Time went by, and, as often happens, utility began to win out over idealism, as I now had my own business and thus had to stop worshipping my ideas about what woodworking was in favor of working in the most efficient ways possible. What this meant in my case was that I began to relinquish my ideas about tools, and began to actually just use them, and what this really meant is that I began for the first time to learn from them. Amazing what can happen when you simply pay attention to what’s in front of you, rather than to the endless stream of thoughts about what’s actually there.
What the tools taught me over time was that they were as individual as people, with unique strengths, limitations, and nuances. At this point I began to reacquaint myself with Western/ European hand tools, and even began a brief reactionary slide toward deciding that they were in fact the superior tools, before finding the middle ground where I can now choose the right tool for the job without arbitrary discrimination.
There are woodworkers out there who purport to do everything by hand. If they can make a living, and are enjoying themselves, good for them. At the other extreme are the many woodworkers who do literally everything with power tools, who are immediately at a loss without them, even in performing the simplest of tasks. In trying to break through the ‘purist’ handtool dogma that still reigns in some woodworking circles, a renowned woodworker once said that if his teeth were the best tool for the job, he would use his teeth. That’s about where I’m at these days. The tools themselves tell me which one to use.
Last weekend, we bicycled a mile up the road to visit with our neighbor Pearl Bush, to help celebrate her 88th birthday. Pearl (along with her now deceased husband, Howard) moved to our narrow valley in 1946, bought 160 forested acres, built a small home and barn, and began a largely self-sufficient homesteading life, growing much of their own food, raising a variety of livestock, and, for the next 15 years or so, generating income by running a small logging business. The “toolkit” for their logging operation consisted of little more than a crosscut saw (that is the saw she’s holding in the picture above), a few axes, rope, a horse or two, and a flatbed truck to haul the lumber to market.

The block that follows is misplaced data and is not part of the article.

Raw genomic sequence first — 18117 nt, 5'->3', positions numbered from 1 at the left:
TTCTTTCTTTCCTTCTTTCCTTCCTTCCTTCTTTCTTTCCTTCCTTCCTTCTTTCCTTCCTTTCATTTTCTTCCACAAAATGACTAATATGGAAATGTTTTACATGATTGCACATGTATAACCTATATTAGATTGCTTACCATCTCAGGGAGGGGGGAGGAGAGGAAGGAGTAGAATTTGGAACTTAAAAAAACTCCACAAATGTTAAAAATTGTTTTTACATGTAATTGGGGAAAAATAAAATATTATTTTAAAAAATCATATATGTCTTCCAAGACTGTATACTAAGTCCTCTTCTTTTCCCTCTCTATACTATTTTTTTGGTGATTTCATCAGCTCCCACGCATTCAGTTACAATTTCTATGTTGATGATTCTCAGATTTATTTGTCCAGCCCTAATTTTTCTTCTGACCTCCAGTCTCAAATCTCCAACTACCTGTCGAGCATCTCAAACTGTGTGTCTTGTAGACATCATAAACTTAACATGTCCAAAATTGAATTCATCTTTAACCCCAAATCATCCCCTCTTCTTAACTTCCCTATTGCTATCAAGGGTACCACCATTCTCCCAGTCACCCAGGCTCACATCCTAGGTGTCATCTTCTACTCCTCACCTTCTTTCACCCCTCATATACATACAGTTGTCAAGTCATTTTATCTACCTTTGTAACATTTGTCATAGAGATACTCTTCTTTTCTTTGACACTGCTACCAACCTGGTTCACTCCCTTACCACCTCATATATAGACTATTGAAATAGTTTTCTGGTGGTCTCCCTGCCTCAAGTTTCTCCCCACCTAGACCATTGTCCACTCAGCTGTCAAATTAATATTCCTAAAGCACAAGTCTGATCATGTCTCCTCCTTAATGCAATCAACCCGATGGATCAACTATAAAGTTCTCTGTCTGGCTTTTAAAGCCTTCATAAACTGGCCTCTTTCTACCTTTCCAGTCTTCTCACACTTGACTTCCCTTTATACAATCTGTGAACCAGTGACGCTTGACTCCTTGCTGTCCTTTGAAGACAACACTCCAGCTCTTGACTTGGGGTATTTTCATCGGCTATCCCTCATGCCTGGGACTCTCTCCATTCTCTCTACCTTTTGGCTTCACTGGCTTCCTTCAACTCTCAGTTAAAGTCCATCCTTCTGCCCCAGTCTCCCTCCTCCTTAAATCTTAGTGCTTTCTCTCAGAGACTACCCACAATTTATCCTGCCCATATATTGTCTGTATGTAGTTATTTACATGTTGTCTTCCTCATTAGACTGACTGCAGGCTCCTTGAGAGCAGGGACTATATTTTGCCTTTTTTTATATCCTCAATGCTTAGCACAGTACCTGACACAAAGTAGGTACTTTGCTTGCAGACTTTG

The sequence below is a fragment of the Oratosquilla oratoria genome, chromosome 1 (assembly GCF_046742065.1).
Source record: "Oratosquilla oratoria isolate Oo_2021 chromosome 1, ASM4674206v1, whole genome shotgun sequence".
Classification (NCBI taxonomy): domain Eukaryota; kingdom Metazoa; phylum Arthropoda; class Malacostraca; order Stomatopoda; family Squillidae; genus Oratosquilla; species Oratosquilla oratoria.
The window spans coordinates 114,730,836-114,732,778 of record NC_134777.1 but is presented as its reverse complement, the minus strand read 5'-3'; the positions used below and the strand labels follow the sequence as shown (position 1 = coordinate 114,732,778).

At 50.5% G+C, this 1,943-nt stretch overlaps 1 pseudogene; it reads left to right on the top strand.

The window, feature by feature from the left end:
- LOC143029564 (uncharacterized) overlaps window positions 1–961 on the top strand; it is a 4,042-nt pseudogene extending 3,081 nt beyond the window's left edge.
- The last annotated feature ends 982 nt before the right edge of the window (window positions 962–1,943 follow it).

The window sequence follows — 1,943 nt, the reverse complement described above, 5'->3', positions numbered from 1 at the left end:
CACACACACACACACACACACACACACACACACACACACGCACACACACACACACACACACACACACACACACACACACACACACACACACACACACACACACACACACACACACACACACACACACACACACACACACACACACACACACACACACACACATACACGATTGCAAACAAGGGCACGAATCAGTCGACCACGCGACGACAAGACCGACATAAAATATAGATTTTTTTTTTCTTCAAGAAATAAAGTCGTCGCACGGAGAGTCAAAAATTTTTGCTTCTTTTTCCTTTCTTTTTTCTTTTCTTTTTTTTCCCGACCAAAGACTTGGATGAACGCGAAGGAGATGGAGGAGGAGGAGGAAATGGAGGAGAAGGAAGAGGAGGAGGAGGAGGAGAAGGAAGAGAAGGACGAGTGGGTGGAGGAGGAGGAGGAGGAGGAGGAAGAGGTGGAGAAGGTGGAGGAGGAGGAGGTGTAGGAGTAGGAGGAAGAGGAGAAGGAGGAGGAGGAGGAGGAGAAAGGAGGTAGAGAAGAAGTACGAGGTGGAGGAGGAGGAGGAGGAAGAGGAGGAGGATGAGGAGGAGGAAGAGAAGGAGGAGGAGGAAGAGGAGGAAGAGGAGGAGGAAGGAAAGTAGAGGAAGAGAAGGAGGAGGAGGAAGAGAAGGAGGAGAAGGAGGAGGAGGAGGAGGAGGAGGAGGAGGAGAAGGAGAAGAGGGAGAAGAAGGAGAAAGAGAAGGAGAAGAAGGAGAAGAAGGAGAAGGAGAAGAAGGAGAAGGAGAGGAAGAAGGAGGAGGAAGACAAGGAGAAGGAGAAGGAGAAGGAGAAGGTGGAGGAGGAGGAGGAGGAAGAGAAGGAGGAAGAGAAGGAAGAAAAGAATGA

It is hard to imagine today, but the portable one-man (or woman) chainsaw did not even exist until the late 1940’s, and would not become commonplace for another decade or more. A well tuned and razor sharp crosscut saw and/or axe—powered by strong and skilled human beings—felled pretty much ALL the timber ever harvested prior to the end of World War II (and all along I’ve thought that I was working hard in my woodlot with my chainsaws).
Here’s a shot of the two of us (for a sense of scale I’m about 5’9″):
Sixty-seven years later, Pearl is still here in Prospect Valley, living in the same house she and her husband built. She’s still full of life and energy, has a great (and occasionally vulgar) sense of humor, and tells unbelievable stories about her long and eventful life that serve as a reminder of how utterly different our world was a few brief generations ago, and of the dignity to be found in a life of honest physical labor in close connection to the earth.
Happy Birthday Pearl. May you have many more.